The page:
Flash Fridays – The Flash #197 May 1970

Jun 15, 2018

Gil Kane graces issue # 197 with one of the finest eye-popping Flash covers ever. As many times as we’ve seen the Flash’s uniform emerging from its hiding place in his ring, it’s never looked this dynamic or dramatic. Kane was really coming into his own at this point by steadily pushing the dynamism in his work and also by pushing to ink his own pencils. No character is going to be in bad shape with Gil handling the art, but this is truly exceptional. The art is complimented by really smart coloring that’s serves to make the Flash’s uniform really pop.

The interior art by Kane and Colletta is equally enjoyable as is the lead story by Mike Friedrich. Friedrich is proving himself to be one of the better Flash scribes of the new generation entering the field at that point. The story is a nice “bottle story” where the Flash is barely required to leave the police department building let alone Central City. It seems that Barry and his lab partner Charlie have a secret signal that they give to each other when one of them solves has a breakthrough on a case. Barry almost tips his secret identity to Charlie when he gives their signal to Charlie at a crime scene while in his Flash costume. It ranks as one of the most natural solutions to working a Schwartz gimmick cover into a story that we’ve seen so far. In the B story, Barry is enlisted to perform in a Shakespearian play directed by Flash Museum curator Dexter Miles. When the whole cast comes down with the flu, Barry as the Flash performs all of the roles by himself, by moving so fast that he appears as each of the characters before the image of that character leaves the eyes of the audience members. He then uses the same trick to convince his lab partner Charlie that Barry and the Flash are two different people.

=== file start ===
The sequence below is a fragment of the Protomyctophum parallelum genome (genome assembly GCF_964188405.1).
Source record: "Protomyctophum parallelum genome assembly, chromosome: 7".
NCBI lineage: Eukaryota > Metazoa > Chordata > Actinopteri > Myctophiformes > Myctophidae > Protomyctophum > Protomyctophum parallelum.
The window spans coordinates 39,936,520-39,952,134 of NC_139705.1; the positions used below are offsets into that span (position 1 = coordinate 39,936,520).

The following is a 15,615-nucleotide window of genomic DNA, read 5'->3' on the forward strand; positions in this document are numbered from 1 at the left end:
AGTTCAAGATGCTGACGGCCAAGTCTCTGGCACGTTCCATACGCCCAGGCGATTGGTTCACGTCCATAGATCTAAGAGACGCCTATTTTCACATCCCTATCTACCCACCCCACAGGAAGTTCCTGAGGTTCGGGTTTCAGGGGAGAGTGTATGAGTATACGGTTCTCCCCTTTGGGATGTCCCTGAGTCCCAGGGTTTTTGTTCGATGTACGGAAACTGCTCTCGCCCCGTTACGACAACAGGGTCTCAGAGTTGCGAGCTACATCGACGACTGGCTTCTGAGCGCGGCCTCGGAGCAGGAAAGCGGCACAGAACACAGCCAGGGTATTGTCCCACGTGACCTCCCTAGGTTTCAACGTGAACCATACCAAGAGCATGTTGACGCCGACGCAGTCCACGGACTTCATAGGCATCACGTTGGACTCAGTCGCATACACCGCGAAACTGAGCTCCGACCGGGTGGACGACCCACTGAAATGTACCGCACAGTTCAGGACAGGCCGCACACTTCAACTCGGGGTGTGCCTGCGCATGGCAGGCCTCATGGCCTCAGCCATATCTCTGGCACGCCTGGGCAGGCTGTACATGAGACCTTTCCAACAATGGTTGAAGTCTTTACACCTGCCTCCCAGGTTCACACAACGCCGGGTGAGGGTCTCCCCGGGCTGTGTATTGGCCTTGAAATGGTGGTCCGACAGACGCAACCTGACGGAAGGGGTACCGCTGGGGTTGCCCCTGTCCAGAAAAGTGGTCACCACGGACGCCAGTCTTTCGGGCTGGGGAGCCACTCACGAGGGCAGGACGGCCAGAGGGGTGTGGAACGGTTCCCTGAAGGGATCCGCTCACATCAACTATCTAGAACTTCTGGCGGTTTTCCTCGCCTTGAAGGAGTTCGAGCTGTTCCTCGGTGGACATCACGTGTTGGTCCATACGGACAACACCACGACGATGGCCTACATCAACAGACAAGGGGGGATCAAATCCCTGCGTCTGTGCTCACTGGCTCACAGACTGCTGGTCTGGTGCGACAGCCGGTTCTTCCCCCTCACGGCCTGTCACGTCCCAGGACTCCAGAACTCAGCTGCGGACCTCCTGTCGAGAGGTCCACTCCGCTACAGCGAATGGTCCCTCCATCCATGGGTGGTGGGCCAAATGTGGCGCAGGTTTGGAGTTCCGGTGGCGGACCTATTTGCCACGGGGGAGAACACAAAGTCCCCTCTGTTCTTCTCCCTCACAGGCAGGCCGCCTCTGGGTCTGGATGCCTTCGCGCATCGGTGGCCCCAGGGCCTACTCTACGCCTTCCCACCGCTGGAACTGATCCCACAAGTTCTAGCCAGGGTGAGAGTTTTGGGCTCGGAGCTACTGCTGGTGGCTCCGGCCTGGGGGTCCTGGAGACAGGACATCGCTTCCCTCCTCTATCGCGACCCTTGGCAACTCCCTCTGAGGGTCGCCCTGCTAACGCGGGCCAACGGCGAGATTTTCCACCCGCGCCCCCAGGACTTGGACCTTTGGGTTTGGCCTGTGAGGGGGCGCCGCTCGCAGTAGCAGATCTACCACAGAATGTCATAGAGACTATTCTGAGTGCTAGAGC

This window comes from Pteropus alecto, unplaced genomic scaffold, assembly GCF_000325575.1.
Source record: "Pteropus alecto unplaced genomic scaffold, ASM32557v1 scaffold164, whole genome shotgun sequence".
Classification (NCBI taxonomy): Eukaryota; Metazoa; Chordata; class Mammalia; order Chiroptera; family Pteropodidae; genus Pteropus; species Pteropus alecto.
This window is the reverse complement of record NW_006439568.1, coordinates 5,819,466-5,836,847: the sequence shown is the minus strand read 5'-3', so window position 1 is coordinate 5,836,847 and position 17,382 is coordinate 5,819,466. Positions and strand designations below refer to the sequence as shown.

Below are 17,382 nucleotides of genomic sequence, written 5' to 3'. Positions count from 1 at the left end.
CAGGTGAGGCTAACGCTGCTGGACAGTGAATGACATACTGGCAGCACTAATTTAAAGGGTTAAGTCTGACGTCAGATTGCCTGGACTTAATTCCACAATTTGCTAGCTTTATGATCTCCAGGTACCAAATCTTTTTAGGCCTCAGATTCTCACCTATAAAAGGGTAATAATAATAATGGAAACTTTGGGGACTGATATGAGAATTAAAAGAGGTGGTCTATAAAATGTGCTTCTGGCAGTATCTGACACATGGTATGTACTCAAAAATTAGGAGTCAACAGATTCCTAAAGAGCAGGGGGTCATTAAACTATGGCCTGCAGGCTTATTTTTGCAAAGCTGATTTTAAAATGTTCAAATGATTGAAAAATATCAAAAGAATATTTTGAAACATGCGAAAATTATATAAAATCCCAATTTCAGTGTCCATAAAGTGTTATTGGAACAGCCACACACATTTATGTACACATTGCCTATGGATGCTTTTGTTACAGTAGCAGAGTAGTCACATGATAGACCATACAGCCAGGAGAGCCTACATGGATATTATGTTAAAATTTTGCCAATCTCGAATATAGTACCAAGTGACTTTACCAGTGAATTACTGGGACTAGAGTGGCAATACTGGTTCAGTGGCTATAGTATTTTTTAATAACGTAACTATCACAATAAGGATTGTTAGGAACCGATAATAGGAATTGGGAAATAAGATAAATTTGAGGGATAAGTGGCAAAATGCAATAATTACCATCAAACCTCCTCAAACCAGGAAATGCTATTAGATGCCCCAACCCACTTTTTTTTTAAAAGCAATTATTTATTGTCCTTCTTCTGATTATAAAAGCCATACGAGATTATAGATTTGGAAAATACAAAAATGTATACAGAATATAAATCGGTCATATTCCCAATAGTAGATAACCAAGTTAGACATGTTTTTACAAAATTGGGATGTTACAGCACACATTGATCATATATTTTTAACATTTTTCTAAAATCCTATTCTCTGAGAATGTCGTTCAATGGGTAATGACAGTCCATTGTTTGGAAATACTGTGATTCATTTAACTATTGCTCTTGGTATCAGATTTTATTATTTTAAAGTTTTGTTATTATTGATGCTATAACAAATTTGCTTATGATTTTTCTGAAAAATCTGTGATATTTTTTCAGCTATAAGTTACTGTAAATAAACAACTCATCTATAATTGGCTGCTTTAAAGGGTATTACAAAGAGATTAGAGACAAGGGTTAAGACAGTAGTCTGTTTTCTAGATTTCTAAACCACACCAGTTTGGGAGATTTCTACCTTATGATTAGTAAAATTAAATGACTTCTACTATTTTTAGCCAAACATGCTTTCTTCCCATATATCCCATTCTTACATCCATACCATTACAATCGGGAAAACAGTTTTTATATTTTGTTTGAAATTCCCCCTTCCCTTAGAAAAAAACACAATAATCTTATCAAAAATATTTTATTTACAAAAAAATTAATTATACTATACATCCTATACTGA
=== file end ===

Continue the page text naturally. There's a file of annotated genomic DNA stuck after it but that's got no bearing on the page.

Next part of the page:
The second story is a silly outer space tale about the Flash saving an entire planet from exploding. It stretches your credulity and your patience. What might have made that story more interesting would have been if the exploding planet had been Krypton and that, by saving the planet, the Flash would have insured that there would never be a Superman. Now that would have been something else entirely.

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